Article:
The five points themselves would be familiar to anyone who watched the Advanced Energy for Life campaign unfold. Familiar rhetoric about poor, energy-deprived people derived from AEfL, which was launched with the expert assistance of PR giant Burson-Marsteller
was flogged mercilessly by Boyce in a speech in Houston at which he unveiled his grand plan.
“High electricity costs put pressure on families, forcing what are too frequently becoming painful sacrifices. No parent should ever have to make the terrible choice of putting food on the table, buying medicine or paying for power, yet these are very real issues for tens of millions of Americans,” said Boyce.
For that reason, point number one of Boyce’s plan stresses “the tremendous impact of energy policy on all citizens and the importance of keeping energy available, reliable and affordable.” The second calls on the government to recognize that every fuel has “quantifiable benefits and limitations.” Nothing very objectionable in either of these on first blush, except for the fact that coal has many more limitations than benefits.
Clean Coal at Any Price
But the third is a plug for “continued investment in clean coal technologies to minimize emissions and drive down costs, which offer a dramatic success story in the United States,” the last part of which is a real howler. Peabody’s Fred Palmer himself helped oversee the recent National Coal Council report, which made it very clear that clean coal has so far been a dismal failure and that the technology won’t survive without many more billions in federal investment. (The original title of the report was “Bridging the CCS Chasm,” which was withdrawn at the very last minute in favor of the less gloomy “Fossil Forward.”) http://www.nationalcoalcouncil.org/newsletter/Bridging_the_CCS_Chasm.pdf
The fourth calls for development banks to fund electricity access in the developing world: “Electrification through coal is an answer to stop degradation of the natural environment and help alleviate energy inequality.” Touting coal as a way to prevent environmental destruction ignores not only combusted coal’s unmatched arsenal of pollutants, but lax environmental enforcement in poor countries that will ensure emissions are regulated lightly or not at all.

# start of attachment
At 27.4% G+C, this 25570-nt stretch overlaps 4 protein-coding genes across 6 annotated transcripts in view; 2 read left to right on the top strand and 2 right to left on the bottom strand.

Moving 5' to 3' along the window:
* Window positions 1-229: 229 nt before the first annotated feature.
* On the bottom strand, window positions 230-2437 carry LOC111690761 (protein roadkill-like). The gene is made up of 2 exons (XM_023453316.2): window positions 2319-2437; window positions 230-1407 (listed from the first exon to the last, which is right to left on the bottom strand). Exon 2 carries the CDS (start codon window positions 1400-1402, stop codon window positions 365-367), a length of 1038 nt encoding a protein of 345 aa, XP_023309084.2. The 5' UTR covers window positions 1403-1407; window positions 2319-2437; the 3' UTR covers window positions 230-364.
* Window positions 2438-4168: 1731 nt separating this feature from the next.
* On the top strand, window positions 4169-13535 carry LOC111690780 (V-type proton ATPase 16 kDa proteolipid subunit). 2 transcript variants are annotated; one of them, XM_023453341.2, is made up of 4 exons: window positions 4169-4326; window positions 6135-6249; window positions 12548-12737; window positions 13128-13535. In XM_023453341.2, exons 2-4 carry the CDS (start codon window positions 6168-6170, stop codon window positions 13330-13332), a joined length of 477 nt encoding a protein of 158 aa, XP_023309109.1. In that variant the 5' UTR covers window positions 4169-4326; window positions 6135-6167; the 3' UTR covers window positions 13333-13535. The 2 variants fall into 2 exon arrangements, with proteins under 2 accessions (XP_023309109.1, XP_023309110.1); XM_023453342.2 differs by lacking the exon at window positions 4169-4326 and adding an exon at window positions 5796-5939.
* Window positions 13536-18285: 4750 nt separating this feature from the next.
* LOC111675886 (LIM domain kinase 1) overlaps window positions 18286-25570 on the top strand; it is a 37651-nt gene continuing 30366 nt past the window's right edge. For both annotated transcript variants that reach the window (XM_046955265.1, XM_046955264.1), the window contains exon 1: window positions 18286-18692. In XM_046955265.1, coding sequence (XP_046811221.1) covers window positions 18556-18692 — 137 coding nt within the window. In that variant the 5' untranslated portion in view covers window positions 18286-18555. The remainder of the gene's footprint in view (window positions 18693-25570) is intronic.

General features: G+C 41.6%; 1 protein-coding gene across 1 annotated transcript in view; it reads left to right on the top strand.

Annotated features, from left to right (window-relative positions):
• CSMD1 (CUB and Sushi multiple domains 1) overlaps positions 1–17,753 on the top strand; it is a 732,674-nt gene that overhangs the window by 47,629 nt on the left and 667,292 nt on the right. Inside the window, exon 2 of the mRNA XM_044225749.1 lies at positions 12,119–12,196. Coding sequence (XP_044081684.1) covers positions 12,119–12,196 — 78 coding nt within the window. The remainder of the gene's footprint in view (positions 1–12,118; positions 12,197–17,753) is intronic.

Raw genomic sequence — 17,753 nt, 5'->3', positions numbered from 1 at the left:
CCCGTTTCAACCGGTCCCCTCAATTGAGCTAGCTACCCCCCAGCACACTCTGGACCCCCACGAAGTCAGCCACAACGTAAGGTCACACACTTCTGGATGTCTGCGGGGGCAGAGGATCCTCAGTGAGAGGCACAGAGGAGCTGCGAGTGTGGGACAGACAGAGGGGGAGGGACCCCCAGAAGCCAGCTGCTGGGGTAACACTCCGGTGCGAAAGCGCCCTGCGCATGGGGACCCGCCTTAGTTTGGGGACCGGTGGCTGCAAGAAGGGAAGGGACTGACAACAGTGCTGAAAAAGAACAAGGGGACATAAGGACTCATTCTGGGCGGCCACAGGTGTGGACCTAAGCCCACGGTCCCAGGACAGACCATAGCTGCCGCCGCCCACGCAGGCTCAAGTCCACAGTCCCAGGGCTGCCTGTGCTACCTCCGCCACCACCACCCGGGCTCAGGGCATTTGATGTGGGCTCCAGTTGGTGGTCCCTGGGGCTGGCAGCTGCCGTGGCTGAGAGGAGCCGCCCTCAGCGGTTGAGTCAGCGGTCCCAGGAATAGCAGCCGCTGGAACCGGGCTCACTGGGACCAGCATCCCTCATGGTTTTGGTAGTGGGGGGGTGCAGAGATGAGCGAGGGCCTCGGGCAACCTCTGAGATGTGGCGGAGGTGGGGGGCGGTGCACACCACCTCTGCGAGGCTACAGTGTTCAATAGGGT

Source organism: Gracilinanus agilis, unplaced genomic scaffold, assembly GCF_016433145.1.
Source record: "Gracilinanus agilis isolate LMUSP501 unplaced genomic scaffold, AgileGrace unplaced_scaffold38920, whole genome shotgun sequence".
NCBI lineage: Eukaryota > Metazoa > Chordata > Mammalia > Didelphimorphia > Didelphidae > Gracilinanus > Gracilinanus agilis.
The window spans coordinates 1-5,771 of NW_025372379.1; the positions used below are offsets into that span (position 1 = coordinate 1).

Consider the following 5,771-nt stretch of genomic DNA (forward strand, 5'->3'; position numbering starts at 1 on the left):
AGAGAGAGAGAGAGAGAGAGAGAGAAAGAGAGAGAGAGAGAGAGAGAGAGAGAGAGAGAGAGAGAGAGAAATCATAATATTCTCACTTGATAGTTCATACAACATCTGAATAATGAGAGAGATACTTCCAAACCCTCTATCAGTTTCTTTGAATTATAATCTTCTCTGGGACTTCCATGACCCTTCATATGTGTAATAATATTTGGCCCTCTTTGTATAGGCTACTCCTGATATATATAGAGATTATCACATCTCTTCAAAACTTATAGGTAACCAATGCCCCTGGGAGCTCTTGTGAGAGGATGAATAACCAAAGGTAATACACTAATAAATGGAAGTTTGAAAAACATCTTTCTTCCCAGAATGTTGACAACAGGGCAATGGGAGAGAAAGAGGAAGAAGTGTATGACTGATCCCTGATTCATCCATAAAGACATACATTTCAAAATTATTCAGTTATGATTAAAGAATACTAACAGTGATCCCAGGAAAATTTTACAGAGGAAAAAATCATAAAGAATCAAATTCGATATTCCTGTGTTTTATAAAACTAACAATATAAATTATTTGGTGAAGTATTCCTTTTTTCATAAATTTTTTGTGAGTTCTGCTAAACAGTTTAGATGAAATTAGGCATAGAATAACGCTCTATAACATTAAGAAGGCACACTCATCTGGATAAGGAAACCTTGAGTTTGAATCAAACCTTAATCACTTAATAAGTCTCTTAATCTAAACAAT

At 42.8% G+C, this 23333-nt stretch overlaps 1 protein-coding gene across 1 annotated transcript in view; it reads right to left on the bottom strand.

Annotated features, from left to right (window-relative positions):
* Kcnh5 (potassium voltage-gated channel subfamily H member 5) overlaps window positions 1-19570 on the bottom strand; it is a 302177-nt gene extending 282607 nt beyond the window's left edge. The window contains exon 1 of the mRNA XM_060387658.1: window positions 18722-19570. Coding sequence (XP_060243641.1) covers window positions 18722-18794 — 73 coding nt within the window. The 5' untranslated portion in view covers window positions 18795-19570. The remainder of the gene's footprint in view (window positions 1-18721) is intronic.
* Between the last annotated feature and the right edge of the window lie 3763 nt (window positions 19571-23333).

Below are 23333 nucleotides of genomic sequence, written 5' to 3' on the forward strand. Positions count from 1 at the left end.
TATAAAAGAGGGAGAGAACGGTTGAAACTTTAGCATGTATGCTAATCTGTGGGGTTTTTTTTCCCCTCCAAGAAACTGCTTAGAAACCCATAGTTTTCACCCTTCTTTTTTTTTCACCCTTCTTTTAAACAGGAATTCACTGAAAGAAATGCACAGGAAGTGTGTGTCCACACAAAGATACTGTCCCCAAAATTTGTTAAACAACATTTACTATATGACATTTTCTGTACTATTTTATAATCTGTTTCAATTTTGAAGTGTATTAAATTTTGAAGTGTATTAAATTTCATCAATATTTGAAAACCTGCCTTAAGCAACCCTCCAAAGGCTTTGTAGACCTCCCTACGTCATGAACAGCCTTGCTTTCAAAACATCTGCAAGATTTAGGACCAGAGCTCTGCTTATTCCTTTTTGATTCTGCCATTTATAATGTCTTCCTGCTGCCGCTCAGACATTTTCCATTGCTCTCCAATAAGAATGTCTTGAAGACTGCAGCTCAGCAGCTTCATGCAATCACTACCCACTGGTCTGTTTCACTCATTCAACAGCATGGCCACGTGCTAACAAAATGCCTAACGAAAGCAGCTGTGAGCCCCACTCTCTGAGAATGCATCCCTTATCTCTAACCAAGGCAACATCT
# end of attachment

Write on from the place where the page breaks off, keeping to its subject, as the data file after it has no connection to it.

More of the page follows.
And finally, point five is a plea for an unnamed someone to “accelerate development of next generation carbon capture and utilization and storage that will achieve large emissions reductions.” Boyce claims CCUS will have to be part of the answer to lowering CO2 emissions “for both coal and gas.”
The Mississippi Experience
Boyce might want to ask the residents of Mississippi, who have borne much of the burden of building a non-functional carbon capture and storage “clean coal plant” in Kemper County whose projected cost has skyrocketed to over $6 billion, how they feel about footing the bill for developing CCUS. The entire state is in an uproar over rate hikes of almost 20 percent and even bigger projected increases needed to pay for Kemper. And that’s after the Department of Energy stepped in with a $270 million grant.
Indeed, while Boyce insists that wind and solar need too much subsidizing to take a bigger place in America’s energy portfolio –no longer true in many markets – nothing beats CCUS for sucking up subsidies.
Meanwhile, Five Point Plan or no, Peabody has never paid out a penny for energy poverty anywhere in the world. http://www.tai.org.au/content/all-talk-no-action-coal-industry-and-energy-poverty
In fact, when the company does take the lead on a power project, people tend to get even poorer. Ask Hermann, Missouri, whose mayor says his town is being “strangled” by the exorbitant electrical rates needed to pay for the Prairie State coal plant. This is a newly-built underperforming and very conventional – no advanced decarbonization technology here – coal plant. Peabody pushed for Prairie State with promises about the efficiency of modern coal plants, then cut its stake to five percent when construction costs doubled to some $5 billion, leaving ratepayers in the lurch.
Peabody’s five points are all about the world adapting to Peabody. Because it’s pretty clear Peabody isn’t adapting to the world it lives in.